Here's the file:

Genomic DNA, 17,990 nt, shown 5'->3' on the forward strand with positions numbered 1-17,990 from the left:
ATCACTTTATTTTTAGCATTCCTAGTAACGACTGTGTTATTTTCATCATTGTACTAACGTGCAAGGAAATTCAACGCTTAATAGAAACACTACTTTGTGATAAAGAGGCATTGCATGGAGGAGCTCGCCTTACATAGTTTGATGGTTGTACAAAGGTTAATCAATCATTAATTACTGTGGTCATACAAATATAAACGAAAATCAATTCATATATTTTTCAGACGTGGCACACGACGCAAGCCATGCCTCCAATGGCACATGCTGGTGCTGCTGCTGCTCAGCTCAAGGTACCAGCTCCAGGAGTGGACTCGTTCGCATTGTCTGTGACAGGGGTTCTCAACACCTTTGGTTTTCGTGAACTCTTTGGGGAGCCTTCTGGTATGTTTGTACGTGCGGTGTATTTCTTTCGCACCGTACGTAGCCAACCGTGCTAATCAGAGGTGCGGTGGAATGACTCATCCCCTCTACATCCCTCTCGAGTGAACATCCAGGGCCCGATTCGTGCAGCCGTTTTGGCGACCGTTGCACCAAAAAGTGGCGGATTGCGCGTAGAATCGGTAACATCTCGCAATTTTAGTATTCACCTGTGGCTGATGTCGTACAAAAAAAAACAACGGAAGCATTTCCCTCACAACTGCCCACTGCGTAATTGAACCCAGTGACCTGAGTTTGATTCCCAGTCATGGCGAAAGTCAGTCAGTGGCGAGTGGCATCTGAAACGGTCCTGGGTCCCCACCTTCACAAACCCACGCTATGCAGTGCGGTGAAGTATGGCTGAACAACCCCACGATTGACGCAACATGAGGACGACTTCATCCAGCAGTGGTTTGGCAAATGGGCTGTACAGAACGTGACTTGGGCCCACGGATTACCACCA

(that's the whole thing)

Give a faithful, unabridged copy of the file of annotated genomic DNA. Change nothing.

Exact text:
Genomic DNA, 17,990 nt, shown 5'->3' on the forward strand with positions numbered 1-17,990 from the left:
ATCACTTTATTTTTAGCATTCCTAGTAACGACTGTGTTATTTTCATCATTGTACTAACGTGCAAGGAAATTCAACGCTTAATAGAAACACTACTTTGTGATAAAGAGGCATTGCATGGAGGAGCTCGCCTTACATAGTTTGATGGTTGTACAAAGGTTAATCAATCATTAATTACTGTGGTCATACAAATATAAACGAAAATCAATTCATATATTTTTCAGACGTGGCACACGACGCAAGCCATGCCTCCAATGGCACATGCTGGTGCTGCTGCTGCTCAGCTCAAGGTACCAGCTCCAGGAGTGGACTCGTTCGCATTGTCTGTGACAGGGGTTCTCAACACCTTTGGTTTTCGTGAACTCTTTGGGGAGCCTTCTGGTATGTTTGTACGTGCGGTGTATTTCTTTCGCACCGTACGTAGCCAACCGTGCTAATCAGAGGTGCGGTGGAATGACTCATCCCCTCTACATCCCTCTCGAGTGAACATCCAGGGCCCGATTCGTGCAGCCGTTTTGGCGACCGTTGCACCAAAAAGTGGCGGATTGCGCGTAGAATCGGTAACATCTCGCAATTTTAGTATTCACCTGTGGCTGATGTCGTACAAAAAAAAACAACGGAAGCATTTCCCTCACAACTGCCCACTGCGTAATTGAACCCAGTGACCTGAGTTTGATTCCCAGTCATGGCGAAAGTCAGTCAGTGGCGAGTGGCATCTGAAACGGTCCTGGGTCCCCACCTTCACAAACCCACGCTATGCAGTGCGGTGAAGTATGGCTGAACAACCCCACGATTGACGCAACATGAGGACGACTTCATCCAGCAGTGGTTTGGCAAATGGGCTGTACAGAACGTGACTTGGGCCCACGGATTACCACCA